An American diplomat has been named to the top political policy-making position at the United Nations. From U.N. headquarters, VOA's Peter Heinlein reports the appointment is part of a wide-ranging administrative shakeup by Secretary-General Ban Ki-moon.
Secretary-General Ban named career U.S. diplomat B. Lynn Pascoe to the highly sought-after post of undersecretary-general for political affairs. He will take over from the former Nigerian foreign minister, Ibrahim Gambari, who was appointed in 2005 by then Secretary-General Kofi Annan.
Before Gambari, the post had been held for decades by British diplomats.
Pascoe is now Washington's ambassador to Indonesia. Previously, he had served as envoy to Malaysia, spent two tours in Beijing, and was head of the American Institute in Taiwan.
He has also been posted to Moscow, Bangkok and Kuala Lumpur during a 30-year career. He speaks Mandarin Chinese.
Pascoe's appointment was part of the second phase of Secretary-General Ban Ki-moon's promised administrative shakeup.
When he took over last month, the U.N. chief said he would strive for geographic as well as gender balance in his senior staff.
Earlier, he named Tanzanian Foreign Minister Asha-Rose Migiro to be deputy secretary-general, Alicia Barcena of Mexico to be Undersecretary-General for Management, and Vijay Nambiar of India as his chief of staff.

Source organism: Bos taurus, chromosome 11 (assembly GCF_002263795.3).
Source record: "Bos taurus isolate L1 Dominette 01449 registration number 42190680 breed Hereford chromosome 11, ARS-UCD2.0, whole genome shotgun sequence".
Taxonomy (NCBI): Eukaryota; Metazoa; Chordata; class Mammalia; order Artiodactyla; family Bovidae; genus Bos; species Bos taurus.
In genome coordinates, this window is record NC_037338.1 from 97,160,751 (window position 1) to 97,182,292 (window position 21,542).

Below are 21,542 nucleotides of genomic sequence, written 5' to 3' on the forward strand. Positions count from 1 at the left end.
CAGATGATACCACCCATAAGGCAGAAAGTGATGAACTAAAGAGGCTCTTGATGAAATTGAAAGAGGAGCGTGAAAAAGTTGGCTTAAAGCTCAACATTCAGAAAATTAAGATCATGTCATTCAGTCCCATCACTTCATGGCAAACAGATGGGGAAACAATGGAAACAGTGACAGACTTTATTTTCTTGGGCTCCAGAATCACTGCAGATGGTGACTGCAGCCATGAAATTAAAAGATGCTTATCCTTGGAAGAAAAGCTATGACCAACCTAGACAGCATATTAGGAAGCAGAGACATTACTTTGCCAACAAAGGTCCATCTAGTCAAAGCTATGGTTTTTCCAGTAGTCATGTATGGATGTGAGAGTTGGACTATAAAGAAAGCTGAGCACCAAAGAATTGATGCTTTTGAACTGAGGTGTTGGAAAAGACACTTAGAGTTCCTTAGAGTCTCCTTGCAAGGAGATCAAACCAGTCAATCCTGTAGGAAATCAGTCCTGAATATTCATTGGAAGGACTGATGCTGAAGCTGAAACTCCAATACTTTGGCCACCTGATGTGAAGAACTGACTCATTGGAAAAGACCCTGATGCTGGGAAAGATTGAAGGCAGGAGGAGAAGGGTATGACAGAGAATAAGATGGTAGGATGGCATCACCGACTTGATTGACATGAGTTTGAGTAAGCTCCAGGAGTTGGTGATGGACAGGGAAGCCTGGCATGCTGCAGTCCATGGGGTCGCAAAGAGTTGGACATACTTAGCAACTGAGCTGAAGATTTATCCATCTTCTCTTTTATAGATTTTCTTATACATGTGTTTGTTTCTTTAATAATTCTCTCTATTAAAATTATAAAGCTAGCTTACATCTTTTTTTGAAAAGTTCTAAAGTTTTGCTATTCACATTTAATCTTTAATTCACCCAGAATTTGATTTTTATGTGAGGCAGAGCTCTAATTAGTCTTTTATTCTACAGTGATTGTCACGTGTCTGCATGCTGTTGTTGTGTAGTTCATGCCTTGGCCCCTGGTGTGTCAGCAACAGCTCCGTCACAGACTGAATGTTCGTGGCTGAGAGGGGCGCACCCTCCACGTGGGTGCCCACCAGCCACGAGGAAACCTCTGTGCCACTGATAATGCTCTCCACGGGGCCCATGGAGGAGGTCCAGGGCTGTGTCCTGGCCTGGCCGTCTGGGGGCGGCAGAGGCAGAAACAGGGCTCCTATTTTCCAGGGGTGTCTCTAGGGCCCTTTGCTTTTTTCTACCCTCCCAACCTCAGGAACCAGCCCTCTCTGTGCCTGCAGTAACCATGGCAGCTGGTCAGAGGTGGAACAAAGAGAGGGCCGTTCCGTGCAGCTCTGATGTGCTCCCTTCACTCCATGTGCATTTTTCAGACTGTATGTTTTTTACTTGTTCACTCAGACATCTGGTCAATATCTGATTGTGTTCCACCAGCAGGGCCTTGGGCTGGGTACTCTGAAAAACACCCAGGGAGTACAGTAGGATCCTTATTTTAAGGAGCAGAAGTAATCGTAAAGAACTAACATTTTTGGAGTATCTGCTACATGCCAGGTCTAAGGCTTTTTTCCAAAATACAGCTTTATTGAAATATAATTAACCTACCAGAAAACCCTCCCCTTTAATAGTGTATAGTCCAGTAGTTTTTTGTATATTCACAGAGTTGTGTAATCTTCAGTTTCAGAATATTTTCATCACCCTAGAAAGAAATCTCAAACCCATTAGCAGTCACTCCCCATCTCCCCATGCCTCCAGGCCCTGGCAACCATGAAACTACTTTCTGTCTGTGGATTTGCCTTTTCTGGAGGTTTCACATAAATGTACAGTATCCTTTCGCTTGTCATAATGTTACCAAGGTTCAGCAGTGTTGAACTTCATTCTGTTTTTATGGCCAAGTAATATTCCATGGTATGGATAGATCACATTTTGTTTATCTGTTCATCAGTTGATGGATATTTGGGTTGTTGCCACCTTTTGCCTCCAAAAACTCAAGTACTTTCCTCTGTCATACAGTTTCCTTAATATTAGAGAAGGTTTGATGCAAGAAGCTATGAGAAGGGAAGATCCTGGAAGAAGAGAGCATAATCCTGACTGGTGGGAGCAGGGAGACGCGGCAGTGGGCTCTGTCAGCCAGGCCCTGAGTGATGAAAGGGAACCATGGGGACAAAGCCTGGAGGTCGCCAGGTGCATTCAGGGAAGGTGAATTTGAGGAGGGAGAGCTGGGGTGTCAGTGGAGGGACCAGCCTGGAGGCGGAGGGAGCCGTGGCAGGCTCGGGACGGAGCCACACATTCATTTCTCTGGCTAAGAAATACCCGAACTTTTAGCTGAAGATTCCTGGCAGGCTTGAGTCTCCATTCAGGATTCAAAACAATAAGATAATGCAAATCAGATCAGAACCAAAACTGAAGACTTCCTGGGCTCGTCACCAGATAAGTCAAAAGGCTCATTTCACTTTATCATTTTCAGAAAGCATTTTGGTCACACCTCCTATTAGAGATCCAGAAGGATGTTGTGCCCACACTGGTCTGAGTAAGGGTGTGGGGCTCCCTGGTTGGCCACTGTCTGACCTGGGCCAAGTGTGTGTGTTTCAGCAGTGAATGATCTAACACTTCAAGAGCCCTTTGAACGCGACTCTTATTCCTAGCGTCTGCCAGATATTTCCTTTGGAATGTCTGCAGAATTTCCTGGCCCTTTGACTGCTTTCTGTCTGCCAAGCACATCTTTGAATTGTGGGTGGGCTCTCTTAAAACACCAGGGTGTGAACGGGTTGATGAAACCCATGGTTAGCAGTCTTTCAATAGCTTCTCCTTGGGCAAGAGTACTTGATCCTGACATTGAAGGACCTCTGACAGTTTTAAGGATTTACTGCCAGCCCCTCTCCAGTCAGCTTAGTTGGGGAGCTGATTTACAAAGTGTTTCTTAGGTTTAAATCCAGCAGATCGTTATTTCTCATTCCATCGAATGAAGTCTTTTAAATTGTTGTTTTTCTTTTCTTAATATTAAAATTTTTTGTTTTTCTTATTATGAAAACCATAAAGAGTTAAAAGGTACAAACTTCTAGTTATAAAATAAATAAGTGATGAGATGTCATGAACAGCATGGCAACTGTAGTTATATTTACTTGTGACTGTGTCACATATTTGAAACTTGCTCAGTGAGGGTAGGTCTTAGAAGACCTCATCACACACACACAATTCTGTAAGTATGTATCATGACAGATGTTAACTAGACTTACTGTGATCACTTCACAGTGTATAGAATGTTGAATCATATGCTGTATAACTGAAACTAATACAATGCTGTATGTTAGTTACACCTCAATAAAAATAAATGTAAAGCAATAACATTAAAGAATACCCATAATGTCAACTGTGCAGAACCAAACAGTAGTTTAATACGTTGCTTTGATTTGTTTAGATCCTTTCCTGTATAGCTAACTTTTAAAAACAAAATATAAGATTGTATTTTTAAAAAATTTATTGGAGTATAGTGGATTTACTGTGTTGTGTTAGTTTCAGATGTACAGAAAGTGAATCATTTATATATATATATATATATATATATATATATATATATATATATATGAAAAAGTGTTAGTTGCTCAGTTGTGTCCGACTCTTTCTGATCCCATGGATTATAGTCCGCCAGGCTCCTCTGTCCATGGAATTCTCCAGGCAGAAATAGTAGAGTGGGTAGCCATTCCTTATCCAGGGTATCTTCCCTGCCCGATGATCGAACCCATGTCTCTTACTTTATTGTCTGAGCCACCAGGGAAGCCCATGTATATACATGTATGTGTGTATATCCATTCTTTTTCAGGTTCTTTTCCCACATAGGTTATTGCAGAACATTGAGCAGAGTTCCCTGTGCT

In the latest round, a veteran Chinese diplomat was named to the vast department of economic and social affairs. The department of public information went to Japan, the department of General Assembly and conference management will be headed by an Egyptian.
The leadership of two key departments will remain unchanged. The largest department in terms of manpower, peacekeeping, will continue under the command of France's Jean-Marie Guehenno, and Nicholas Michel of Switzerland will stay on as undersecretary general for legal affairs.
Chief of Staff Vijay Nambiar says Secretary-General Ban's next goal is to fill the remainder of nearly 60 senior management spots involved in the shakeup. Among them, Nambiar says, are the assistant secretaries-general, known as ASGs, and his special envoys, known as SRSGs.
"He's come to the second stage when he's made some of his major undersecretary-general appointments," he said. "He will follow this up with the remaining undersecretary-general appointments and the appointments of the ASGs as it goes along, and then he'll go along the appointments of the SRSGs."
Among the prominent faces ousted in the shakeup, in addition to political affairs chief Gambari, was the Indian author Shashi Tharoor, who served as Secretary-General Annan's head of public information. Tharoor was considered Mr. Ban's closest rival last year in the competition to succeed Mr. Annan as secretary general.